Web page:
CUSU President Amatey Doku has taken to Facebook to condemn a case of alleged racial profiling in an Oxford college.
Staff at Harris Manchester College (HMC) circulated an email last week, containing a CCTV image of Femi Nylander, a prominent activist in the ‘Rhodes Must Fall’ decolonisation of education campaign, and a warning that “we must all do our bit to maintain vigilance against unauthorised persons in College.”
The email encouraged students to report Mr Nylander to a member of college staff if seen, or even to call the Oxford University Security Services. “We are unaware of the intentions of this individual”, the email continues; however, the College suggested it was unlikely there was “any level of danger, to either persons or property”.
Nylander, who graduated from Regent’s Park College last summer, had been working in a friend’s office overnight after being inadvertently locked in to HMC the previous evening. In the morning, he was approached by college porters, with whom he had an “amenable” conversation. In a statement published in the Telegraph, the college said “the email made clear that the individual in the photograph was not thought to present any danger, but we felt students should be aware of the matter”.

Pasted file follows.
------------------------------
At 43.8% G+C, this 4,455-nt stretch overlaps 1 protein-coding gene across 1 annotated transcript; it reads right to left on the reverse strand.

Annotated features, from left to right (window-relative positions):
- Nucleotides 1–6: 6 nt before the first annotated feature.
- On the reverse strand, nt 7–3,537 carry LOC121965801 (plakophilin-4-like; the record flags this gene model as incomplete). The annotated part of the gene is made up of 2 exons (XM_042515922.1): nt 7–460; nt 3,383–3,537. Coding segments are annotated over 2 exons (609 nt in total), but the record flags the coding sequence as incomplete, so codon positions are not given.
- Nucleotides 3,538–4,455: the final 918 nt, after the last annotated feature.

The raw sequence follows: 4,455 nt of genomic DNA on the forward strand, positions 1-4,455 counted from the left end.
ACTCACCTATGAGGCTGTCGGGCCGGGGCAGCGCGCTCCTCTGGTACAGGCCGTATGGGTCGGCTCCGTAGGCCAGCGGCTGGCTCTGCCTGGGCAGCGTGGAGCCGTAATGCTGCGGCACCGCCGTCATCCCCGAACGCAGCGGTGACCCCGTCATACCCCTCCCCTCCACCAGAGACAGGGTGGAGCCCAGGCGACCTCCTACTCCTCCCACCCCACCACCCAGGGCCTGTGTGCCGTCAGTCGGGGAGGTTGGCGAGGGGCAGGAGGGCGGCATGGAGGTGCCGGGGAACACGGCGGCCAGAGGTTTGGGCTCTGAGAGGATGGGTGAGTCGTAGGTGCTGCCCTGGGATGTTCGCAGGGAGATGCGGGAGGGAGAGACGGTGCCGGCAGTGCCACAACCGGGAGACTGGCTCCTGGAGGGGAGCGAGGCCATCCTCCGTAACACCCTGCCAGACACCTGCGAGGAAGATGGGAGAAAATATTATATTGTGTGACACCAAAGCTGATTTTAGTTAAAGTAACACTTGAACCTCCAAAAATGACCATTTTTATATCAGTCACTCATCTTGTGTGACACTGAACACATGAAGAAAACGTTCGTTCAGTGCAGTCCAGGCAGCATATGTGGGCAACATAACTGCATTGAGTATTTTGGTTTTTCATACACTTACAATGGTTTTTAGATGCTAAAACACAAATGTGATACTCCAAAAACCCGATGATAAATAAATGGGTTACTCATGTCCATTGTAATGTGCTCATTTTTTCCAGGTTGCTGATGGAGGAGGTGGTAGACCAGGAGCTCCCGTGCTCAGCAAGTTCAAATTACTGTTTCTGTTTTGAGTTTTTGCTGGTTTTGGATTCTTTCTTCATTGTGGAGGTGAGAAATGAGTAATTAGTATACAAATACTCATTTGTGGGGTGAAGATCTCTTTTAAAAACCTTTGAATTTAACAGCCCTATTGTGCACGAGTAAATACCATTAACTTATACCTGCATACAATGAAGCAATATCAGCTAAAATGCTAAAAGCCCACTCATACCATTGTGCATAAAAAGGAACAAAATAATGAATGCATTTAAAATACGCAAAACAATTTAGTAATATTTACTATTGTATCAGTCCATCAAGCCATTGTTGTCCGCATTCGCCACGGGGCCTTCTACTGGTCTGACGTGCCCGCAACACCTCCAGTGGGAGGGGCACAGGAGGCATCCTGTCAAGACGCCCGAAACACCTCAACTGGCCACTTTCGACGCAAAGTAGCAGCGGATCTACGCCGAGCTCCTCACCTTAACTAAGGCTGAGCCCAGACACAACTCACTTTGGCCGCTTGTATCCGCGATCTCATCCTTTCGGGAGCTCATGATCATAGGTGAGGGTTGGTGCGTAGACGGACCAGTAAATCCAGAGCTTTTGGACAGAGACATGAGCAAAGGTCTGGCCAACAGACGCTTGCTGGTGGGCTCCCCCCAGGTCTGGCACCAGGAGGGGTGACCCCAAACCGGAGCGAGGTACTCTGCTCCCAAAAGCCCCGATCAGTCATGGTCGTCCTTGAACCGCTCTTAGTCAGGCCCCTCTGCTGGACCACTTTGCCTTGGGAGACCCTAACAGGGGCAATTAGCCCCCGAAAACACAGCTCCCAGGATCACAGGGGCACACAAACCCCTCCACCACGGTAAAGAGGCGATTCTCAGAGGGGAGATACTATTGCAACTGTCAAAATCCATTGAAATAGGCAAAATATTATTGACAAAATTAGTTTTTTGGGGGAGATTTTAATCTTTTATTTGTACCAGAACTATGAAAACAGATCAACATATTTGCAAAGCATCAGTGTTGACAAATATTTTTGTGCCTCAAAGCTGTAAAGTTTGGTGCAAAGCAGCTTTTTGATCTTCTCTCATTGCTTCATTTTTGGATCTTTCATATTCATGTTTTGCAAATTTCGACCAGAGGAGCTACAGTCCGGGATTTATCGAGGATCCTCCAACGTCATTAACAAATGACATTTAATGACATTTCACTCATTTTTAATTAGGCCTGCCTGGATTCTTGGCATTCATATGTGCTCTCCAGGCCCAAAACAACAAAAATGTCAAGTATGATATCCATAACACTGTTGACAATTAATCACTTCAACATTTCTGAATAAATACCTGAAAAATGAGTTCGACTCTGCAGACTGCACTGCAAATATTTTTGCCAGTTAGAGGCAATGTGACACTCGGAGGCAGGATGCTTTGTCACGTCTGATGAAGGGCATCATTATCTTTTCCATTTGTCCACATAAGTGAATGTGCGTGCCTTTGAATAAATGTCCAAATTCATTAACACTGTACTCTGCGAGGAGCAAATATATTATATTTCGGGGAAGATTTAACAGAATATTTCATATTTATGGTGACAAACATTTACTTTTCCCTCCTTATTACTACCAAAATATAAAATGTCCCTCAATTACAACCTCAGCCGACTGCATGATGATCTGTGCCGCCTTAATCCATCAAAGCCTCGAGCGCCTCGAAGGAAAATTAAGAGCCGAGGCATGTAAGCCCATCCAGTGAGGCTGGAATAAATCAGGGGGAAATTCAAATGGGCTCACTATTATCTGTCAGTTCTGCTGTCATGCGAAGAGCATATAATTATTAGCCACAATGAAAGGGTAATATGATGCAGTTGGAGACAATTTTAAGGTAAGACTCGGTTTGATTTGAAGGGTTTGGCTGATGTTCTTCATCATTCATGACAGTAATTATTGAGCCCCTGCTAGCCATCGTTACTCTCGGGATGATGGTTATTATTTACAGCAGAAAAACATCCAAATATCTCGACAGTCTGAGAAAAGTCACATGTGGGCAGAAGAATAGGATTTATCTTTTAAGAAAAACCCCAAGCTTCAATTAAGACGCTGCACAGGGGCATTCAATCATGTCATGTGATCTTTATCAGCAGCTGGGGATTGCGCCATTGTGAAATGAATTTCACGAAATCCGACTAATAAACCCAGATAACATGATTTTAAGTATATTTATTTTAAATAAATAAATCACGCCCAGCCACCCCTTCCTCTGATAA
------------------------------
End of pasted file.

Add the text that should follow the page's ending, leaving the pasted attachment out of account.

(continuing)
In an extended Facebook post, Doku said that Nylander’s experience sends “the message to all prospective and current black students, black alumni and black members of the public that these ‘elite’ institutions will not welcome you.”
Alongside calling for HMC to make an “unreserved apology” for the treatment of Mr Nylander, Doku said “I think someone needs to lose their job and everyone involved needs to undergo racial awareness training”.
“That training should involve real cases like this one,” Doku continues, “explaining the impact this has on the individual, and how this reinforces, institutional, national and even global forms of oppression.”
Doku also echoed Mr Nylander’s accusation that Oxford is guilty of “institutional racism”. Nylander had previously been stopped and asked to prove he was a member of the university at several other colleges, including Brasenose, Magdalen, and St Hilda’s Colleges.
The email in question notes that the college previously, and incorrectly, believed that Nylander was associated with All Souls College. Last year, as part of a protest against the founder of the Codrington Library at All Souls, plantation owner Christopher Codrington, Nylander painted “All Slaves College” onto his chest, and stood outside the college wearing a chain on his neck.
Doku also used the incident to highlight a survey of Cambridge students which will take place this term, as part of the university’s participation in the Race Equality Charter. “I have no doubt that similar stories will come to the surface as the result of that process”, Doku said, “but for Cambridge at least, it should mark the start of a process of these institutions being forced to confront these issues and to demonstrate they are dealing with their entrenched prejudice.”
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